He argued in the application anchored on Section 6 (6) of Nigerian Constitution and Section 22 of the Supreme Court Act 2004, that the judgment was obtained by fraud or deceit.
On Monday, there was heavy deployment of policemen in Owerri, 24 hours before the Supreme Court sitting on Ihedioha’s application.
The police spokesperson in the state, Orlando Ikeokwu, told one of our correspondents that the command had banned protests in the state.
Ikeokwu said that the decision to ban protests until further notice was to ensure that lives and property were protected.
He said that the protests being embarked on by various groups since the Supreme Court gave its judgment on January 14, were “life-threatening”.
Ikeokwu said, “We have banned further protest in the state. We have an intelligence report that some people want to hijack it and attack others. We are being proactive instead of reactive.”
The PUNCH observed that policemen and their vehicles were stationed at various strategic points in the state capital.
The PDP spokesperson in the state, Damian Opara, said that the party was hopeful that the Tuesday’s Supreme Court review would go in favour of the party.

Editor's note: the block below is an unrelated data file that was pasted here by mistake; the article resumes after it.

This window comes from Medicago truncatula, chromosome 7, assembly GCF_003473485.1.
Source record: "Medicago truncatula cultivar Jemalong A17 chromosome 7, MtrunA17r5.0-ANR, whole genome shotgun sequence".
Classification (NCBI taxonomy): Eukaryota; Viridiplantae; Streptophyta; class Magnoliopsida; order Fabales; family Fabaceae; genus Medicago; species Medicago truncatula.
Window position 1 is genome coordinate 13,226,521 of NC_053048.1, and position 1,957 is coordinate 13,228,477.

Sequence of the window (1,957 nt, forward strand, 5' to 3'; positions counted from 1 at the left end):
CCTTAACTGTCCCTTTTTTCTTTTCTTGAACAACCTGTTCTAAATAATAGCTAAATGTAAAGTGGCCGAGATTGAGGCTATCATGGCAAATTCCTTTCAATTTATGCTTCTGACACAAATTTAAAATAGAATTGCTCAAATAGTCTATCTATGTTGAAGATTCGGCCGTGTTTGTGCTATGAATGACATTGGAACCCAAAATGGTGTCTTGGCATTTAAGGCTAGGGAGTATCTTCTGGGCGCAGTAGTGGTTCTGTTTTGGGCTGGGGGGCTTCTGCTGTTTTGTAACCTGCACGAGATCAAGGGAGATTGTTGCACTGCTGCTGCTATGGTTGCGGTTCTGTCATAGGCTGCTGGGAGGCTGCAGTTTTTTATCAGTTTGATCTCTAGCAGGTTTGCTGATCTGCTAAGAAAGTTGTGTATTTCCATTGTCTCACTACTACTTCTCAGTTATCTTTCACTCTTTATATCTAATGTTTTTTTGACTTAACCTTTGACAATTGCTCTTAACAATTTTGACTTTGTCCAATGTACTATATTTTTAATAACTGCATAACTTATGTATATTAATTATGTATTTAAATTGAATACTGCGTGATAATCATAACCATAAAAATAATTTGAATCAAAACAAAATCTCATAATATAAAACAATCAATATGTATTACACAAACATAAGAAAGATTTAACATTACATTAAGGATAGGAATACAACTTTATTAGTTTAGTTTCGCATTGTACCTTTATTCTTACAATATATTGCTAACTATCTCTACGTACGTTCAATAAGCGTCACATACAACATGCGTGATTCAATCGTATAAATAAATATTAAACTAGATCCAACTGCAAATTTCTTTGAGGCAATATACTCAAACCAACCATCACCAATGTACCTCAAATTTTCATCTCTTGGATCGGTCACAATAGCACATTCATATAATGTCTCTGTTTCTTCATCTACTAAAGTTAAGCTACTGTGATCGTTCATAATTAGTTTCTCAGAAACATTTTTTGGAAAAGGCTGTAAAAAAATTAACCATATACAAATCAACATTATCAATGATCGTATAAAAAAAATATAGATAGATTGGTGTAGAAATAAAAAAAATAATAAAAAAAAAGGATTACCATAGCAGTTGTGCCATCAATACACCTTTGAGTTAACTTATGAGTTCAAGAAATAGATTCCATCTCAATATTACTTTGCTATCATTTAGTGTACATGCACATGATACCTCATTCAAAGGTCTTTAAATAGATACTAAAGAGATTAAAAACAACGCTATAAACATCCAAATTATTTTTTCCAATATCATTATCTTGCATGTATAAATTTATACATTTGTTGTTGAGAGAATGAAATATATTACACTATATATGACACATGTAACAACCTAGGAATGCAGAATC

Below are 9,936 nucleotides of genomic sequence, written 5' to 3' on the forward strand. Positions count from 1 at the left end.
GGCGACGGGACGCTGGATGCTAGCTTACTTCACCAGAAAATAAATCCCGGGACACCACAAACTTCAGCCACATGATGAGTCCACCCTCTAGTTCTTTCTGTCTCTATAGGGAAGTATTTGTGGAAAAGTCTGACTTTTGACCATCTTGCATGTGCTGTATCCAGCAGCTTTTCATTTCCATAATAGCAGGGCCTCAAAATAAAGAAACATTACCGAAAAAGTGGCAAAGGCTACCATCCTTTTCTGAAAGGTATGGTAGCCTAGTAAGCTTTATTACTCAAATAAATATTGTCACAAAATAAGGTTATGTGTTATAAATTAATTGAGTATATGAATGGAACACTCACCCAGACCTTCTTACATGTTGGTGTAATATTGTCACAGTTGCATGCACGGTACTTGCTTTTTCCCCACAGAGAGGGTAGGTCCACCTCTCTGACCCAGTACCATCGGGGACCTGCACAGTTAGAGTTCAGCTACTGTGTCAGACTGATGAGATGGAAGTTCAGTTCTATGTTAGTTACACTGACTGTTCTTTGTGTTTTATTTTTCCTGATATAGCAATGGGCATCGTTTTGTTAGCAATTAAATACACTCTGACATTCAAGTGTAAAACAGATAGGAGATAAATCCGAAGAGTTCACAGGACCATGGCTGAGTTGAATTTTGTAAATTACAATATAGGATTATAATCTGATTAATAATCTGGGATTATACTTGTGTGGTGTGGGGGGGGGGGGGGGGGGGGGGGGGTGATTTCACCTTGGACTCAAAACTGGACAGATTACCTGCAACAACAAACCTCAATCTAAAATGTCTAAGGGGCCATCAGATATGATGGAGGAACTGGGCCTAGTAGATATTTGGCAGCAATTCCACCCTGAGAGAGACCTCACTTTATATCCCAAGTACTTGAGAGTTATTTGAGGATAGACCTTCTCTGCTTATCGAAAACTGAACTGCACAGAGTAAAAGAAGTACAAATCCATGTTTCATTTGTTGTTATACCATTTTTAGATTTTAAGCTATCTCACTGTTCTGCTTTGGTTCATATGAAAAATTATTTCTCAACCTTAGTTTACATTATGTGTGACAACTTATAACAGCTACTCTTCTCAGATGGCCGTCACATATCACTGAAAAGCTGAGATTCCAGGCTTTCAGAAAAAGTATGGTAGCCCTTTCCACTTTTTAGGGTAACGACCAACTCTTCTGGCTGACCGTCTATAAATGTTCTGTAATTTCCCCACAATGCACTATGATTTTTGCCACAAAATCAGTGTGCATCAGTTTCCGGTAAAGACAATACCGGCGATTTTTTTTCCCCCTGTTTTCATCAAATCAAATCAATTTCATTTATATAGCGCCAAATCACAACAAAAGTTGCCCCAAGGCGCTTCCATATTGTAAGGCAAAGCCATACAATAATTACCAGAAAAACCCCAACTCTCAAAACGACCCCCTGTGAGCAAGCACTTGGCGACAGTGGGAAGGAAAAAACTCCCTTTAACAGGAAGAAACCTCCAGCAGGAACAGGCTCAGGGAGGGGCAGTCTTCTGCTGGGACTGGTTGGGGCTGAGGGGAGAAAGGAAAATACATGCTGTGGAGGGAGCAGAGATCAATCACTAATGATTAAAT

But his APC counterpart, Enyinnaya Onuegbu, said that the party was confident that Uzodinma would remain as the governor of the state after the Supreme Court review.
In Abuja, the PDP asked the CJN, Justice Tanko Muhammad, and six other Supreme Court justices to recuse themselves from hearing the application of Ihedioha.
The CJN and Justice Sylvester Ngwuta; Justice Olukayode Ariwola; Justice Kudirat Kekere-Ekun; Justice Amin Augie; and Justice Uwani Abba Aji were members of the apex court panel, which sacked Ihedioha.
The PDP National Chairman, Uche Secondus, and the PDP National Secretary, Senator Ibrahim Tsauri, in the letter to the CJN, said the justices were likely to be biased.